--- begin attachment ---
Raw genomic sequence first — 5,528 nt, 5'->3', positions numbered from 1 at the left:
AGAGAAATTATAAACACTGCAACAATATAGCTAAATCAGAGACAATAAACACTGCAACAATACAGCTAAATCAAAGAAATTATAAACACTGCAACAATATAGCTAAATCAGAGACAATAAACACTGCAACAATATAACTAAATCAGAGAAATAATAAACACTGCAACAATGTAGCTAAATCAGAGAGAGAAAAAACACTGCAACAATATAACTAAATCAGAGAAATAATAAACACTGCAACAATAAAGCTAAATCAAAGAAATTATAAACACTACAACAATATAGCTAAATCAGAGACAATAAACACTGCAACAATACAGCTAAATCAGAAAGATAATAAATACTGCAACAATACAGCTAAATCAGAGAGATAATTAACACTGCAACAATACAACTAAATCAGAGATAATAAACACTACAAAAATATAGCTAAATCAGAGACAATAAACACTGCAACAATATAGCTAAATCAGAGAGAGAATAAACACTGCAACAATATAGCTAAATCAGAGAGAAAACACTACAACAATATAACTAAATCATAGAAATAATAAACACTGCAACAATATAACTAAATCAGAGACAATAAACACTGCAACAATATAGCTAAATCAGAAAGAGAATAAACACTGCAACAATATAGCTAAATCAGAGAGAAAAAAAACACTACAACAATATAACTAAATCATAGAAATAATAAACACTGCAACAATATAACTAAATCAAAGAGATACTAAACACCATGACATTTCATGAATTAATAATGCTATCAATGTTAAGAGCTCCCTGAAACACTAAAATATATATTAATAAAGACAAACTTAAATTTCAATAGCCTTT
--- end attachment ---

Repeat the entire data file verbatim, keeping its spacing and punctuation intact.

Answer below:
Raw genomic sequence first — 5,528 nt, 5'->3', positions numbered from 1 at the left:
AGAGAAATTATAAACACTGCAACAATATAGCTAAATCAGAGACAATAAACACTGCAACAATACAGCTAAATCAAAGAAATTATAAACACTGCAACAATATAGCTAAATCAGAGACAATAAACACTGCAACAATATAACTAAATCAGAGAAATAATAAACACTGCAACAATGTAGCTAAATCAGAGAGAGAAAAAACACTGCAACAATATAACTAAATCAGAGAAATAATAAACACTGCAACAATAAAGCTAAATCAAAGAAATTATAAACACTACAACAATATAGCTAAATCAGAGACAATAAACACTGCAACAATACAGCTAAATCAGAAAGATAATAAATACTGCAACAATACAGCTAAATCAGAGAGATAATTAACACTGCAACAATACAACTAAATCAGAGATAATAAACACTACAAAAATATAGCTAAATCAGAGACAATAAACACTGCAACAATATAGCTAAATCAGAGAGAGAATAAACACTGCAACAATATAGCTAAATCAGAGAGAAAACACTACAACAATATAACTAAATCATAGAAATAATAAACACTGCAACAATATAACTAAATCAGAGACAATAAACACTGCAACAATATAGCTAAATCAGAAAGAGAATAAACACTGCAACAATATAGCTAAATCAGAGAGAAAAAAAACACTACAACAATATAACTAAATCATAGAAATAATAAACACTGCAACAATATAACTAAATCAAAGAGATACTAAACACCATGACATTTCATGAATTAATAATGCTATCAATGTTAAGAGCTCCCTGAAACACTAAAATATATATTAATAAAGACAAACTTAAATTTCAATAGCCTTT